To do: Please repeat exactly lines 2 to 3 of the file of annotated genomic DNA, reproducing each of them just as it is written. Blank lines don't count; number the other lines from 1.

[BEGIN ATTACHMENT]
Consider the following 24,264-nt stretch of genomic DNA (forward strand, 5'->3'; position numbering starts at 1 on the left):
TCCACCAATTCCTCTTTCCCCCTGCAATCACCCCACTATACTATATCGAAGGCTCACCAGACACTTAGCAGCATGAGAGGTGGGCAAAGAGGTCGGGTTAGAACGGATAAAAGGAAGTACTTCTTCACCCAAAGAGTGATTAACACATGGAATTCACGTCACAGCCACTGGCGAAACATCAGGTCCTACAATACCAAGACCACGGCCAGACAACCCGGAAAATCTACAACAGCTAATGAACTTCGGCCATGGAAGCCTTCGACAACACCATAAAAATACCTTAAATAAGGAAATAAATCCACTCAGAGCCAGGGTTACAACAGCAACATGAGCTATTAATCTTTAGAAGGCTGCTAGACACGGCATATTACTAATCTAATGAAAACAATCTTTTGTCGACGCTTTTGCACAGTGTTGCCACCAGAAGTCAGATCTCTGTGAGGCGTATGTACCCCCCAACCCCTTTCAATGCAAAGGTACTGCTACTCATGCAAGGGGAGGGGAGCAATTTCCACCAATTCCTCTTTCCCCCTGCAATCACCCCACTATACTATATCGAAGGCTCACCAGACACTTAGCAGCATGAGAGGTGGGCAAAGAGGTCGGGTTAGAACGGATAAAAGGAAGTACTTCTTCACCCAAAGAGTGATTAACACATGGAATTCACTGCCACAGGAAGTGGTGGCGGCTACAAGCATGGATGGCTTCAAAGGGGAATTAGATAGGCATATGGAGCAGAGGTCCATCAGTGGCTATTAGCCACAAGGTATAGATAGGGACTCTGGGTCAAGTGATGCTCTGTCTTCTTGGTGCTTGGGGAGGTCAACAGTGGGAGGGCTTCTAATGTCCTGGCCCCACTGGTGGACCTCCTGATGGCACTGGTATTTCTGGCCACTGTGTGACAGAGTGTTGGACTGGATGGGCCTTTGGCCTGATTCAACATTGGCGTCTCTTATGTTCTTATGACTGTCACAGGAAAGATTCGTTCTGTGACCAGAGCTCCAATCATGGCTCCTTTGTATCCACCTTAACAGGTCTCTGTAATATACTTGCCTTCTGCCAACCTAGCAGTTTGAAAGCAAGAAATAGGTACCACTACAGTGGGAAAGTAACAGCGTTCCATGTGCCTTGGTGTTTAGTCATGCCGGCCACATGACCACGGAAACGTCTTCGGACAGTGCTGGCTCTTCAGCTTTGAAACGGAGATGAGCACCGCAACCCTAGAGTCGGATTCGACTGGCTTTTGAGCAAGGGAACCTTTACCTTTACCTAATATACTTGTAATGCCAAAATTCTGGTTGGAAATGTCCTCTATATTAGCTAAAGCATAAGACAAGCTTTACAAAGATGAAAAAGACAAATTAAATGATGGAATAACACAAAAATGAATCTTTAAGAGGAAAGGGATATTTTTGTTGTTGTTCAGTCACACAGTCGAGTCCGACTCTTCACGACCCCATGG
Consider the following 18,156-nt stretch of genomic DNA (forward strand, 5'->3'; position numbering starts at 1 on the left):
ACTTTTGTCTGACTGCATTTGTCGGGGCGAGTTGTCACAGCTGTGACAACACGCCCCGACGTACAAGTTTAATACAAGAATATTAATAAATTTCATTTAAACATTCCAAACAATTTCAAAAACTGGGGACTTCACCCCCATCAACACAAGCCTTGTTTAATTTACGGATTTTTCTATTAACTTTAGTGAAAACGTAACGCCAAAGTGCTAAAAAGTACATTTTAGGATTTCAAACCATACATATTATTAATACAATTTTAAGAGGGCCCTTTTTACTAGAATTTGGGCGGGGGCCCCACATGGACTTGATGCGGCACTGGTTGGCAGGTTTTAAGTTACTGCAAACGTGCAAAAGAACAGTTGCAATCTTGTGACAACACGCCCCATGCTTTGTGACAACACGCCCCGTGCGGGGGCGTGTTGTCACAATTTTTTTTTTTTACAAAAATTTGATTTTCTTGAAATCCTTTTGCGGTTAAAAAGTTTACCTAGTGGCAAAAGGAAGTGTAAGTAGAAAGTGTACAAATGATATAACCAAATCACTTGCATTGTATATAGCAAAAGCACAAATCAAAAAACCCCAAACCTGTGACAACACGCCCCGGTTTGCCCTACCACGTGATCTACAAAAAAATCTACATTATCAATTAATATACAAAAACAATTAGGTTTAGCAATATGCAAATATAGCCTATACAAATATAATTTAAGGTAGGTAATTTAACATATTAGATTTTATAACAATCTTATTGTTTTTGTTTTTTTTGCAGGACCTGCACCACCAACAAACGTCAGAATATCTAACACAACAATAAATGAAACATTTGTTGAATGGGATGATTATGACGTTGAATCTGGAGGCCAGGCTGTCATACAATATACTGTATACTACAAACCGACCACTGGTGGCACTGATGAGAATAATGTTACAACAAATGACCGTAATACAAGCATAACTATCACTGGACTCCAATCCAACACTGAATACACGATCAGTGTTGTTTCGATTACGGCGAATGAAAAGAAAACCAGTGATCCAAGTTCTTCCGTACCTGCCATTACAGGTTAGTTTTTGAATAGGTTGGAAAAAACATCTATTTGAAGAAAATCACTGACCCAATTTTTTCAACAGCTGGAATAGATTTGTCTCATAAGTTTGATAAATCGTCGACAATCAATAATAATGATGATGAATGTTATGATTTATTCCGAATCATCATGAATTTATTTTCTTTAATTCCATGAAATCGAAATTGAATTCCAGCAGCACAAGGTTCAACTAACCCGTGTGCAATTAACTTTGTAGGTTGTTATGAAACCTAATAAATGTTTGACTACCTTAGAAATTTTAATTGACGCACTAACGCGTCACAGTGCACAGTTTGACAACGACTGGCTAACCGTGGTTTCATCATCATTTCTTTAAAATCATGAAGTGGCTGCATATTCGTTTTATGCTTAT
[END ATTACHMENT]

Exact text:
TCCACCAATTCCTCTTTCCCCCTGCAATCACCCCACTATACTATATCGAAGGCTCACCAGACACTTAGCAGCATGAGAGGTGGGCAAAGAGGTCGGGTTAGAACGGATAAAAGGAAGTACTTCTTCACCCAAAGAGTGATTAACACATGGAATTCACGTCACAGCCACTGGCGAAACATCAGGTCCTACAATACCAAGACCACGGCCAGACAACCCGGAAAATCTACAACAGCTAATGAACTTCGGCCATGGAAGCCTTCGACAACACCATAAAAATACCTTAAATAAGGAAATAAATCCACTCAGAGCCAGGGTTACAACAGCAACATGAGCTATTAATCTTTAGAAGGCTGCTAGACACGGCATATTACTAATCTAATGAAAACAATCTTTTGTCGACGCTTTTGCACAGTGTTGCCACCAGAAGTCAGATCTCTGTGAGGCGTATGTACCCCCCAACCCCTTTCAATGCAAAGGTACTGCTACTCATGCAAGGGGAGGGGAGCAATTTCCACCAATTCCTCTTTCCCCCTGCAATCACCCCACTATACTATATCGAAGGCTCACCAGACACTTAGCAGCATGAGAGGTGGGCAAAGAGGTCGGGTTAGAACGGATAAAAGGAAGTACTTCTTCACCCAAAGAGTGATTAACACATGGAATTCACTGCCACAGGAAGTGGTGGCGGCTACAAGCATGGATGGCTTCAAAGGGGAATTAGATAGGCATATGGAGCAGAGGTCCATCAGTGGCTATTAGCCACAAGGTATAGATAGGGACTCTGGGTCAAGTGATGCTCTGTCTTCTTGGTGCTTGGGGAGGTCAACAGTGGGAGGGCTTCTAATGTCCTGGCCCCACTGGTGGACCTCCTGATGGCACTGGTATTTCTGGCCACTGTGTGACAGAGTGTTGGACTGGATGGGCCTTTGGCCTGATTCAACATTGGCGTCTCTTATGTTCTTATGACTGTCACAGGAAAGATTCGTTCTGTGACCAGAGCTCCAATCATGGCTCCTTTGTATCCACCTTAACAGGTCTCTGTAATATACTTGCCTTCTGCCAACCTAGCAGTTTGAAAGCAAGAAATAGGTACCACTACAGTGGGAAAGTAACAGCGTTCCATGTGCCTTGGTGTTTAGTCATGCCGGCCACATGACCACGGAAACGTCTTCGGACAGTGCTGGCTCTTCAGCTTTGAAACGGAGATGAGCACCGCAACCCTAGAGTCGGATTCGACTGGCTTTTGAGCAAGGGAACCTTTACCTTTACCTAATATACTTGTAATGCCAAAATTCTGGTTGGAAATGTCCTCTATATTAGCTAAAGCATAAGACAAGCTTTACAAAGATGAAAAAGACAAATTAAATGATGGAATAACACAAAAATGAATCTTTAAGAGGAAAGGGATATTTTTGTTGTTGTTCAGTCACACAGTCGAGTCCGACTCTTCACGACCCCATGG
Consider the following 18,156-nt stretch of genomic DNA (forward strand, 5'->3'; position numbering starts at 1 on the left):